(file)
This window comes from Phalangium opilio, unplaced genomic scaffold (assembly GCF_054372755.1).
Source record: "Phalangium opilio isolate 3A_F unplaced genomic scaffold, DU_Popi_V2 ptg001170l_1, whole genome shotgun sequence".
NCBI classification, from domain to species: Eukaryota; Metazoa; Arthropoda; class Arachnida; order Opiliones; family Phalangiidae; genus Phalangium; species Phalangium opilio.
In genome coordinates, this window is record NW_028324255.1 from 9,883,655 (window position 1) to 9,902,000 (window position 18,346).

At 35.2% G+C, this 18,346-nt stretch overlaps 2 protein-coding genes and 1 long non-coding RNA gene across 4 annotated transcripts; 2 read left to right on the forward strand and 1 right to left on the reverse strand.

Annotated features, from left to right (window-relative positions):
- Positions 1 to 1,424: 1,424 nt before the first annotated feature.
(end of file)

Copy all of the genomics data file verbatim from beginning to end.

This window comes from Phalangium opilio, unplaced genomic scaffold (assembly GCF_054372755.1).
Source record: "Phalangium opilio isolate 3A_F unplaced genomic scaffold, DU_Popi_V2 ptg001170l_1, whole genome shotgun sequence".
NCBI classification, from domain to species: Eukaryota; Metazoa; Arthropoda; class Arachnida; order Opiliones; family Phalangiidae; genus Phalangium; species Phalangium opilio.
In genome coordinates, this window is record NW_028324255.1 from 9,883,655 (window position 1) to 9,902,000 (window position 18,346).

At 35.2% G+C, this 18,346-nt stretch overlaps 2 protein-coding genes and 1 long non-coding RNA gene across 4 annotated transcripts; 2 read left to right on the forward strand and 1 right to left on the reverse strand.

Annotated features, from left to right (window-relative positions):
- Positions 1 to 1,424: 1,424 nt before the first annotated feature.